posturing of preening politicians – from Pelosi to Nicolas Sarkozy – are
    bitterly resented and have been met with increasingly shrill denunciations
    by the Chinese state-controlled media – a sentiment that probably
    understates popular resentment of Western criticism in the Chinese "street."

    I know we are supposed to believe that the vast majority of the Chinese
    people are groaning under the weight of Commie oppression and sympathize (
    albeit silently) with the downtrodden Tibetans, but that is hardly the case.
    Indeed, the exact opposite is closer to the truth. Every time the West gets
    up on its high horse and lectures the Chinese government about its lack of
    "morality," the tide of anti-Western Chinese nationalism rises higher.

    We saw this when the U.S. "accidentally" bombed the Chinese embassy in
    Belgrade during Clinton's Balkan War of Aggression, and again when that
    American spy plane went down over Hainan island. In Beijing today, they are
    worried about the upcoming Olympic celebration, which will provide a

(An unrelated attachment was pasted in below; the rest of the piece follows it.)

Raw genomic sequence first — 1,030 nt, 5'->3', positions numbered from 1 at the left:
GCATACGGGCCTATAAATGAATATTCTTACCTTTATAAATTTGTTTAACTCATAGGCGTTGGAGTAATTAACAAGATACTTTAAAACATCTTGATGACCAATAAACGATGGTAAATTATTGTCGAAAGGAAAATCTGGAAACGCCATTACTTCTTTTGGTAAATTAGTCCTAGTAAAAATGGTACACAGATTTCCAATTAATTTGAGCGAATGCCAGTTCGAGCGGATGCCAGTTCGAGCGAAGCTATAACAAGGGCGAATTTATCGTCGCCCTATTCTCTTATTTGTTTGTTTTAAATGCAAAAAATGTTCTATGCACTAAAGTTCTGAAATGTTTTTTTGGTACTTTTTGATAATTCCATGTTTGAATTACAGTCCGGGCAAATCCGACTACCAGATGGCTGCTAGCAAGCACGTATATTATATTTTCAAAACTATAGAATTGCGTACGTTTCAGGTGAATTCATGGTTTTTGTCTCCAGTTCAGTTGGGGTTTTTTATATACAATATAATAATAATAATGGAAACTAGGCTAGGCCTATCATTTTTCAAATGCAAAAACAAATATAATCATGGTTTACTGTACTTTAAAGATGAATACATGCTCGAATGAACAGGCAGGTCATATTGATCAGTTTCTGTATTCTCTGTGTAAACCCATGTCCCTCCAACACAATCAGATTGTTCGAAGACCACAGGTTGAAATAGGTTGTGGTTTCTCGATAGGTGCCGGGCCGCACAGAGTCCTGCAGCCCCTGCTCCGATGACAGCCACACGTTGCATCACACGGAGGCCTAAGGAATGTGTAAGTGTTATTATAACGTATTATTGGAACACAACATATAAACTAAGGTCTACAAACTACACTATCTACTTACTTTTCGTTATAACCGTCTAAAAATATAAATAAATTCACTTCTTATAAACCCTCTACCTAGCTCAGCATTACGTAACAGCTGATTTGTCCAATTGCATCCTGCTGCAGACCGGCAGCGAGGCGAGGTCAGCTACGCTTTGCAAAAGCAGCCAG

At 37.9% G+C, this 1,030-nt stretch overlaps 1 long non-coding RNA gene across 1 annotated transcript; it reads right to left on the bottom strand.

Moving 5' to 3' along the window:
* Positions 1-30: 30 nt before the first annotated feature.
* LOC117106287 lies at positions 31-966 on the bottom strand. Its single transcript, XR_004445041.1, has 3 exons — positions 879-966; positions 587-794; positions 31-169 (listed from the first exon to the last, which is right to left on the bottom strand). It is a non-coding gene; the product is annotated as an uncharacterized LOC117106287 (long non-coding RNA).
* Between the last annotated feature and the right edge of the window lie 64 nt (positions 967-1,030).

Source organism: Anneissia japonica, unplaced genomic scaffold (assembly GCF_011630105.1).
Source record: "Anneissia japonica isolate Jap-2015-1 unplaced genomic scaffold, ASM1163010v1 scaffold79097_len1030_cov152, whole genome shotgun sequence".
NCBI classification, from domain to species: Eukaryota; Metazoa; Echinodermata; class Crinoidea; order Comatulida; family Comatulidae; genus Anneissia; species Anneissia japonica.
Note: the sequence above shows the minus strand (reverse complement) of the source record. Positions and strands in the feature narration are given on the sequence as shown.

platform for a wide variety of groups – including ultra-nationalist Chinese
    students, whose street antics have augured internal regime change in the
    past, and could do so again. "They are worried about a larger number of
    things and they are worried about keeping the lid on," according to Arnold
    Howitt, a management specialist who oversees crisis-management training
    programs for Chinese government officials at Harvard University's Kennedy
    School of Government. The same Associated Press article cites an unnamed "
    consultant" to the Games, who avers:

    "'Demonstrations of all kinds are a concern, including anti-American
    demonstrations,' said the consultant, who works for Beijing's Olympic
    organizers and asked not to be identified because he was not authorized to
    talk to the media."

    Any indications that Beijing is compromising Chinese pride and honor by
    appeasing the West are likely to be met by demonstrations that are both anti
    -American and anti-government – initiated, once again, by Chinese students,
    who have often been the agents of political transformation. Remember the
    Red Guards? Mao used them to initiate his own "Cultural Revolution," but was